Tails wagging at Bark-tober fest

The money raised at the event went to Peaceful Passings and Caring For Creatures (CFC).

Since Happy Tails opened its doors, Karen and John Dermbach have expanded the business from a small store with all natural dog foods, treats and toys to offering almost any product dog and cat lovers would need to keep their companion happy. Giving back to the community in this way is what matters to the Dernbachs. Karen used to be a volunteer with CFC.

Nicole Gibson – one of the two groomers at Happy Tails – demonstrated good grooming and hygiene. She suggested using Tropilclean as an easy way to clean a dog’s teeth.

“Just put some solution on your fingers and rub it on their teeth. This will decrease tarter and keep it under control.” She added that tooth brushes – worn on the finger or a regular toothbrush can always be used to clean a dog’s teeth but a regular routine will help save teeth and expensive dental treatments down-the-road. Tropiclean also has mint biscuits dogs like as well.

Many find shedding and brushing – particularly with long haired dogs – to be a challenge. Gibson suggested a few products, including the furminator, currie combs and shedding blades to accomplish the task with ease. Also, to keep dogs clean without the hassle of a bath, she suggested a spray-on shampoo or wipes, that can be used to wipe the dog’s ears, paws or other areas.

Jackie Meyers of Peaceful Passings, told the crowd emergency preparedness for animals in times of disaster is critical. She became a key advocate for a county disaster plan for animals after visiting New Orleans after Hurricane Katrina. Ever since then, Meyers, along with area animal shelters and the county, devised a plan.

“We now have an animal response team and with funding through Homeland Security, we were able to acquire the green trailer to help transport farm animals in times of disaster and other grants for another trailer for other animals. The county owns both trailers,” she said. “Shelters are set-up for three days. Boarding your dog if there is room is one option or pet friendly hotels and motels. Check on those in the area.”

She also added that having an emergency preparedness/first aid kit is always handy and one should be set up for pets. She handed out brochures on Pets and Disasters: Get Prepared by the Red Cross and The Humane Society of the United States as well as Saving the Whole Family, a pamphlet put out by the American Veterinary Medical Association, www.AVMA.org/disaster. Both the pamphlet and brochure have a wealth of detailed information on disaster preparation and pets.

“Items you might want to put in your pet disaster supplies kit would include disposable plates and other dishes, first aid kit of course, puppy pads or towels or rolls of paper towels. Also, hand sanitizer, and waterless shampoo.” She added that during the snowstorm a couple of years ago, she and her husband kept warm with sleeping bags and the animals helped to maintain body warmth. Meyers lives in Bremo and when electricity is out and there is no generator it is survival of the fittest.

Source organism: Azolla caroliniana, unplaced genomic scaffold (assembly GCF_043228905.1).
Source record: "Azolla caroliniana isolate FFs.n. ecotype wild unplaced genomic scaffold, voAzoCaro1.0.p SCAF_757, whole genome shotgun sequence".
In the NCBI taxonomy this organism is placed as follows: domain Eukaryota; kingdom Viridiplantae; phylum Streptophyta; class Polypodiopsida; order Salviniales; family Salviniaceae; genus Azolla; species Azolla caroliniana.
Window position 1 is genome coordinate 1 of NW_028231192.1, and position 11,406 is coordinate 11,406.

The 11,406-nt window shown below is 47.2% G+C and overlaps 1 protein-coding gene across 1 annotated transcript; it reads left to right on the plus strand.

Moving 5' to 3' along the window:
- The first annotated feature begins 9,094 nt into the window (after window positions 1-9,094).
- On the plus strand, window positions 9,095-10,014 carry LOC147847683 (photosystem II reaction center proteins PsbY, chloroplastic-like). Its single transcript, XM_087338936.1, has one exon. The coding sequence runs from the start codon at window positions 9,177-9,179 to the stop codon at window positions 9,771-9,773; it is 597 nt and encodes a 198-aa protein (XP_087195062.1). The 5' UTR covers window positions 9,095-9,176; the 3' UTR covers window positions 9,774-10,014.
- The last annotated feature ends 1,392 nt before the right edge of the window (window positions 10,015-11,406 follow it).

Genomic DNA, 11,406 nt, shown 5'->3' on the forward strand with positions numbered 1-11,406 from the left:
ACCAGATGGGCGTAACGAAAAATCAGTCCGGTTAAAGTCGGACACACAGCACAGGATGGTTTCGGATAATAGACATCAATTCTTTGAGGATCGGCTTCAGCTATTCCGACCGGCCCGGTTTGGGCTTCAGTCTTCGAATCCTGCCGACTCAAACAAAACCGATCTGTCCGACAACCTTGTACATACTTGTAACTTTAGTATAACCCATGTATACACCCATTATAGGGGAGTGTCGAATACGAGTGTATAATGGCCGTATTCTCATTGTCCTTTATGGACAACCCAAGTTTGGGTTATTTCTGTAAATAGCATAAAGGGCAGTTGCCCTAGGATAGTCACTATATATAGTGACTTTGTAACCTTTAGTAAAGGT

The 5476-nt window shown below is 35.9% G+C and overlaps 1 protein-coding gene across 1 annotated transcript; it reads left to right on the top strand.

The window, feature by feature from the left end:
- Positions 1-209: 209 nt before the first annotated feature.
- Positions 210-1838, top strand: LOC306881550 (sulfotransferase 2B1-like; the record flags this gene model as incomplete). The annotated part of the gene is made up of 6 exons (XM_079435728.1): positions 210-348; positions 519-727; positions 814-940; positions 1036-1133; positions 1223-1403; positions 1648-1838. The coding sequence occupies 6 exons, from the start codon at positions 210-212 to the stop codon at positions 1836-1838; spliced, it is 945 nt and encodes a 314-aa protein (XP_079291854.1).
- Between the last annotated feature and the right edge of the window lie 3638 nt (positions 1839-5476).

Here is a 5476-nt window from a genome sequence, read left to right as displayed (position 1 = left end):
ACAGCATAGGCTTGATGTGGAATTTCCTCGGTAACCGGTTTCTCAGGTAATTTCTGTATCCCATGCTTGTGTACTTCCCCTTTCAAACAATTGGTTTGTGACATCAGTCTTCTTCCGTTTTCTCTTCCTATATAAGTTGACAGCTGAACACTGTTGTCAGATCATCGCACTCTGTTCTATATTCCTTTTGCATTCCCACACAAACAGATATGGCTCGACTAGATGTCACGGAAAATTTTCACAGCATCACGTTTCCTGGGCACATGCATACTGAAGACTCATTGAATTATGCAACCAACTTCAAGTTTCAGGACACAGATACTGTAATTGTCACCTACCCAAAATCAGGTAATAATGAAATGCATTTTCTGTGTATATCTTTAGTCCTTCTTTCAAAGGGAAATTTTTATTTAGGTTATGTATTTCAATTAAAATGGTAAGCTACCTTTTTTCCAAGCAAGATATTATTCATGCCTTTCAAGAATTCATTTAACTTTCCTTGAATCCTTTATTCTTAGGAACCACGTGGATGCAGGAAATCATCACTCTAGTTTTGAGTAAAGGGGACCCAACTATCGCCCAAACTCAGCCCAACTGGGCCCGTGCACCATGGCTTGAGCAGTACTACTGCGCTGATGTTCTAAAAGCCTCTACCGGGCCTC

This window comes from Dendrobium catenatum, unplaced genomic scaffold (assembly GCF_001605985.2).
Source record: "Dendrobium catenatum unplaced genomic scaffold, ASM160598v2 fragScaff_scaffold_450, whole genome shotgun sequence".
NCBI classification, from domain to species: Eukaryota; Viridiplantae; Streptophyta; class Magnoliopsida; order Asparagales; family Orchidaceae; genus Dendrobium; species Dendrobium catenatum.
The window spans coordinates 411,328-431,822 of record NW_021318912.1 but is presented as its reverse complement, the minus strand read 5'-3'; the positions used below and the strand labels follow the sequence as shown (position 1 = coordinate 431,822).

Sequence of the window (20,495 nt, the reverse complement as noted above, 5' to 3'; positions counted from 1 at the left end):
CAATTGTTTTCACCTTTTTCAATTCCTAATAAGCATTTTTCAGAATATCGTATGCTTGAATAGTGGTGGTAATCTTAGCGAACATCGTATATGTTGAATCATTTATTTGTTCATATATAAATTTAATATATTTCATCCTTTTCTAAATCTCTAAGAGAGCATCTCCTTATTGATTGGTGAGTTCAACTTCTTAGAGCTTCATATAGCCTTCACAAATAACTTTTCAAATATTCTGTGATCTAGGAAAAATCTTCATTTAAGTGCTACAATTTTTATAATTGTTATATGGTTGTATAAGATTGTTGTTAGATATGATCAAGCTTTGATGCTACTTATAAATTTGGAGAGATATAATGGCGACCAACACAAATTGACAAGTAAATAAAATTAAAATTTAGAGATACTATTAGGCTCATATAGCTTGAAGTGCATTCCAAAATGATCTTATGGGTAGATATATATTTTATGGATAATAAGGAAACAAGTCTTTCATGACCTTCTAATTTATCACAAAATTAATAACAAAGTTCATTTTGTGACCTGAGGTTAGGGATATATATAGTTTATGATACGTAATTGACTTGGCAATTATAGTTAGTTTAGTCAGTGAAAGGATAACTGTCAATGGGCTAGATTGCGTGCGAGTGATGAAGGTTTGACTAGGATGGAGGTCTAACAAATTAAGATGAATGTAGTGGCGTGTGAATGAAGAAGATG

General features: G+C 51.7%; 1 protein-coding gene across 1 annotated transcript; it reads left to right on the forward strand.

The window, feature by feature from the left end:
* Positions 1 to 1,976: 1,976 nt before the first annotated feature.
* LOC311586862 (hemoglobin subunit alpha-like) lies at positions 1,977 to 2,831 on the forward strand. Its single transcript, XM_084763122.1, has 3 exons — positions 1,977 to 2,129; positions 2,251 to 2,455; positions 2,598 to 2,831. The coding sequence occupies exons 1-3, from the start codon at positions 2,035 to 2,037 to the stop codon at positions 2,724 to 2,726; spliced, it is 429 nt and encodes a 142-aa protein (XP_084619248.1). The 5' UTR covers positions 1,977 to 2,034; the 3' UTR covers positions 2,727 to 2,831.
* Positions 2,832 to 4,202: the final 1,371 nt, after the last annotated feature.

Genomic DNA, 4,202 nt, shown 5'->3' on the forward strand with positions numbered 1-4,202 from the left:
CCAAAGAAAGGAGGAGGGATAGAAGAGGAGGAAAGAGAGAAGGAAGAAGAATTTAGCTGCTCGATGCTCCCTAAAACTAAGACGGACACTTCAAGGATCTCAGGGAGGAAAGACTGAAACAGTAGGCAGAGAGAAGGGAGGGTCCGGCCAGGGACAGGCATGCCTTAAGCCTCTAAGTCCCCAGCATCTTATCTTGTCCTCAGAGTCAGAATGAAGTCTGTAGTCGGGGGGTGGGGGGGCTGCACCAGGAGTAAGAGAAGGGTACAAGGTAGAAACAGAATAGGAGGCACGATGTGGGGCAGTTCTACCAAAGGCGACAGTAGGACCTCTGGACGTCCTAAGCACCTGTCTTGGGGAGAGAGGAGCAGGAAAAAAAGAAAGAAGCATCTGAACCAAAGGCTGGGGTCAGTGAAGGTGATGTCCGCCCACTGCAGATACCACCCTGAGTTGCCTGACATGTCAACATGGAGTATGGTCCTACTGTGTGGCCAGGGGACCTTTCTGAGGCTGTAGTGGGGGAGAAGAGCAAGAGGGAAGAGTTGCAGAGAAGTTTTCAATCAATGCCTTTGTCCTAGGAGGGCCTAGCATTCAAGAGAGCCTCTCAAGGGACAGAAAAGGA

She said to keep the pet’s routine as normal as possible during a disaster.

“Animals like structure.” She also suggested using calming products for pets, including Valerian Root, a Thunder Shirt to help reduce anxiety. “Remember, animals are highly sensitive and can easily sense and feel their owner’s anxiety.

“Always keep all your pets records handy in case of a disaster, current photos, identification, rabies vaccinations, Bordatella vaccines, and current medications.” She added other detailed information regarding pets and most of the information and the preparedness kit can be found in the Red Cross/ HSUS brochure. For more information contact Jackie Meyers at JAMeyers@aol.com.

At the event, trainer Ashleigh Morris, demonstrated basic training techniques.

“You want to capture and reward good behavior,” she said. “It’s more than sit, down, stay and come, it’s all about relationships. I’m not training your dog, I’m training you, they learn to trust you.” She echoed the same as Meyers by stating, “They pick up on our energy.”

Attendees also saw an agility presentation by Suzan Roberts, who took her top-winning agility dog Ginny-Bell through a quick demonstration. Ginny-Bell, scurried through the obstacle course in lightning-fast time without hesitation.

“This takes years of training,” said Roberts.

The event ended with Dr. Erin Davis of the Crossroads Veterinary Hospital answering questions.

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